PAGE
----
Specific guidance and case studies on the relationship between saliency and materiality: While business and human rights practitioners generally have an understanding of the relationship and distinction between these key concepts, broader understanding is still lacking and additional guidance from the Working Group and other UN actors is needed.
5. In concrete terms, what will be needed in order to achieve meaningful progress with regard to those obstacles and priority areas? What are actionable and measurable targets for key actors in terms of meeting the UNGPs’ expectations over the coming years?
Alignment with the UNGPs: Mandatory measures run the risk of becoming “watered-down” versions of the expectations outlined in international standards like the UNGPs. Particular elements, such as full value chain coverage and a smart and sufficient mix of measures that include liability regimes, must be included in regulatory requirements.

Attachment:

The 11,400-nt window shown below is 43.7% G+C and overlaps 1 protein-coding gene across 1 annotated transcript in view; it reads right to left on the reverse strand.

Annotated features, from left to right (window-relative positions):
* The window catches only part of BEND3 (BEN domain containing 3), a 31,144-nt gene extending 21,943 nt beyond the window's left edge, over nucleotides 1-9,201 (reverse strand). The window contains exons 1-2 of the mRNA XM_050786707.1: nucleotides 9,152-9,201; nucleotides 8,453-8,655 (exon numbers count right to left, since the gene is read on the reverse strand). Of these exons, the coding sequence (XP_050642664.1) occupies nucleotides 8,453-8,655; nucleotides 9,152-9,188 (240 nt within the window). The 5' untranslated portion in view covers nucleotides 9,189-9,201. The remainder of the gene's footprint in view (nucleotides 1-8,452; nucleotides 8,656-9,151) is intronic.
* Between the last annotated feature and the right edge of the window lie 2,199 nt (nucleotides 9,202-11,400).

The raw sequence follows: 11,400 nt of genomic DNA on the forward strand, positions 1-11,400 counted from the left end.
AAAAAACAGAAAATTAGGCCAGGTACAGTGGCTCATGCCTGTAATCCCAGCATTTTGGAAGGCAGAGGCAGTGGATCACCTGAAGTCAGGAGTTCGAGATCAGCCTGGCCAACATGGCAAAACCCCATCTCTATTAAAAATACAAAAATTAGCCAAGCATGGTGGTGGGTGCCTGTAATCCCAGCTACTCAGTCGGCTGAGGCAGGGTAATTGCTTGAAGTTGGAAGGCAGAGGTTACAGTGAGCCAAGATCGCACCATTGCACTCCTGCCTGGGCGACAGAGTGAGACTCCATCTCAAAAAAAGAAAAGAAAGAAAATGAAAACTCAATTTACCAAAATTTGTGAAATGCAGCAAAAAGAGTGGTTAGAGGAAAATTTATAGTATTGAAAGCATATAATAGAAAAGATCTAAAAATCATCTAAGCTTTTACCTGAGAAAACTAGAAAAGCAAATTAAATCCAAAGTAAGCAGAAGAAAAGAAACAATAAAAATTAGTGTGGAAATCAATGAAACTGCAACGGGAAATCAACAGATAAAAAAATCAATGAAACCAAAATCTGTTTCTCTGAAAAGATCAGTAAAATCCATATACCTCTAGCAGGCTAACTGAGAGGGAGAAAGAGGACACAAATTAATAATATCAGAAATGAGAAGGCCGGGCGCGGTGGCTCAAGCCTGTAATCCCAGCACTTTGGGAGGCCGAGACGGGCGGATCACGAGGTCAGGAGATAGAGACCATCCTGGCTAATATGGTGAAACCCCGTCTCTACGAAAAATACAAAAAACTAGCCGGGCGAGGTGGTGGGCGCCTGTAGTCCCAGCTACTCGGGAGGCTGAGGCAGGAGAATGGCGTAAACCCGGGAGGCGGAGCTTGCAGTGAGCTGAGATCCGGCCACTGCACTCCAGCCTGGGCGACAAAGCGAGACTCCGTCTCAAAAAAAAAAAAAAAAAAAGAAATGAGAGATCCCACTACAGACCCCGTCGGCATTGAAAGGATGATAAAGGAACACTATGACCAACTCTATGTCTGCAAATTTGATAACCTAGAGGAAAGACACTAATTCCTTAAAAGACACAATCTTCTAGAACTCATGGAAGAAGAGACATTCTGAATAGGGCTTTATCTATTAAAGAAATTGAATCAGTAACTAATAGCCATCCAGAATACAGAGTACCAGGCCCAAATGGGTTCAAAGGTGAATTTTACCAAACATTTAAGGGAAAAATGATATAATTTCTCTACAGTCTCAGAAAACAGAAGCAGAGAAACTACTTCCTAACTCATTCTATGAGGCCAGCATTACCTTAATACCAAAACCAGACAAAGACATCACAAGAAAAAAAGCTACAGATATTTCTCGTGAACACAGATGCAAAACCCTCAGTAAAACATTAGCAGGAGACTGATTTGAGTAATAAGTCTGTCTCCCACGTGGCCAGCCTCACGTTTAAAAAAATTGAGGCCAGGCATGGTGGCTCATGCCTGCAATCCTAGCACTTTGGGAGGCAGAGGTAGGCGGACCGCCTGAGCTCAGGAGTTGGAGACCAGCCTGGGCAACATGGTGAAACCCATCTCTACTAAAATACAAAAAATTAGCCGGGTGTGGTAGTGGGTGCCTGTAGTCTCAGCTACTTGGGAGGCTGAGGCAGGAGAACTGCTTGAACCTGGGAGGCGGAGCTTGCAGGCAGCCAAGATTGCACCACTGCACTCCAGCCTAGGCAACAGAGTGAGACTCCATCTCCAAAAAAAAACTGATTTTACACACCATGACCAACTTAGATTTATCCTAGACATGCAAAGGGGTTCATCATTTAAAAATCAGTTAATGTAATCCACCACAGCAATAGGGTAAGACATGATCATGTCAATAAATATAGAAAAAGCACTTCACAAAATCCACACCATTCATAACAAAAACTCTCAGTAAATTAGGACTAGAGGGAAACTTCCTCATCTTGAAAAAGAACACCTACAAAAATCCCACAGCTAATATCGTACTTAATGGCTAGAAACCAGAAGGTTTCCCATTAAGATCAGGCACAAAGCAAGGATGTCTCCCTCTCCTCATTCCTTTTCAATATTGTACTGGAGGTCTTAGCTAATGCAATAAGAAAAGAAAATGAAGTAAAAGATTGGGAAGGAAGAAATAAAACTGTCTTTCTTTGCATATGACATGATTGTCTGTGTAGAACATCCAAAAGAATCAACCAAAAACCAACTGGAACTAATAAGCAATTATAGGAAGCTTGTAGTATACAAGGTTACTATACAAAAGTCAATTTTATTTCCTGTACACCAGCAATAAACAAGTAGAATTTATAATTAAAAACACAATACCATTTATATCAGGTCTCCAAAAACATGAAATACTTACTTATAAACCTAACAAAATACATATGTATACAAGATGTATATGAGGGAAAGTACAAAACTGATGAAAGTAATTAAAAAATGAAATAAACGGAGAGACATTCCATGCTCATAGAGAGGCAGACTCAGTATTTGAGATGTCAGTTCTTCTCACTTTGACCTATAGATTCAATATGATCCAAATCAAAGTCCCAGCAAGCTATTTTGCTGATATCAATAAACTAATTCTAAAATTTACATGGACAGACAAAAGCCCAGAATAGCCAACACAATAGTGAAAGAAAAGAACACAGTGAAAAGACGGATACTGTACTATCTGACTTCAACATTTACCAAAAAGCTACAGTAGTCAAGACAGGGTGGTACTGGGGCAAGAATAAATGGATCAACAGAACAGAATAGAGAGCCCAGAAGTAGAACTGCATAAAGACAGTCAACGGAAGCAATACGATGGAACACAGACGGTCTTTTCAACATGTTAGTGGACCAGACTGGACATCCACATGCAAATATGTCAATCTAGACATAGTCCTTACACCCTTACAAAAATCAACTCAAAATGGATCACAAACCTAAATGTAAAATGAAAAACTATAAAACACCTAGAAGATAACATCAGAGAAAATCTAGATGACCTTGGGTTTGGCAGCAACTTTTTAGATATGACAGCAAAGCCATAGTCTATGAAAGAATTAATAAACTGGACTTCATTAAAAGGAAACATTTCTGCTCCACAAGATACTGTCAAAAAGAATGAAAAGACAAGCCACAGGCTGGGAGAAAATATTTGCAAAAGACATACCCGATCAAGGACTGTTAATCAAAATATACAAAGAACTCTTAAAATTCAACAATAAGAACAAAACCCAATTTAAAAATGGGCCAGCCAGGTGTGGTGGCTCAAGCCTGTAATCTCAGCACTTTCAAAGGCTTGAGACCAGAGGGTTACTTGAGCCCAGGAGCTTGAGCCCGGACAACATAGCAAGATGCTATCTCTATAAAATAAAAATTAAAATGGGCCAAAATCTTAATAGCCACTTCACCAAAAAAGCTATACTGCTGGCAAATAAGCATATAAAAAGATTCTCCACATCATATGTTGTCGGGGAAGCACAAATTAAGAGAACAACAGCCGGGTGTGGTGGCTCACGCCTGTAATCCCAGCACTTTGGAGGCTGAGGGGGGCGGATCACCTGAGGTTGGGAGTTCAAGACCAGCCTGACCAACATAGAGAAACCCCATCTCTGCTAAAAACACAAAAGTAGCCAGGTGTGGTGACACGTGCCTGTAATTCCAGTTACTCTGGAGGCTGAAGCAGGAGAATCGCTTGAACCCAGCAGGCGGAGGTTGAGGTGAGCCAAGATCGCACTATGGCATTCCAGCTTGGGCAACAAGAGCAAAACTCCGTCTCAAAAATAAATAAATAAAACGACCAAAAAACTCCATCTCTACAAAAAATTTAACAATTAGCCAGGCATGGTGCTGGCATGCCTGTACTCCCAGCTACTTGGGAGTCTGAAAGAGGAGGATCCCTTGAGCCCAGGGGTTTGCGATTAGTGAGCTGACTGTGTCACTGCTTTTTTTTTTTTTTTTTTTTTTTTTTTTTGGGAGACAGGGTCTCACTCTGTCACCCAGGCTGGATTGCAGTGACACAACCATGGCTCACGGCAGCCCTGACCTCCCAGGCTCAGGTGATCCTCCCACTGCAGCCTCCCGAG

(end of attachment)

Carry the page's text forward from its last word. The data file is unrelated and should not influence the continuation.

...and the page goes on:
Incorporation of incentive structures alongside liability regimes: Mandatory measures should be used to facilitate positive business practices as well as sanction negative business practices. Governments should contract with and otherwise support companies that engage in meaningful due diligence practices and enable access to remedy.
Clarification of the basis of responsibility: Mandatory measures need to be based in a duty of care that is the basis of the corporate responsibility to respect human rights, rather than the process of human rights due diligence.
6. Is there other information relevant to the UNGPs 10+ project that you’d like to share?
Suomen Ammattiliittojen Keskusjärjestö SAK ry
Suomen Ammattiliittojen Keskusjärjestö SAK ry
Lausuntopyyntö 21.10.2020 PC0Q3UY-37
Lausunnon diaarinumero 119/62/2020
Lausunnon päiväys 25.11.2020
Laatijat Björkbacka Pia, Tuovinen Anu, Häggman Maria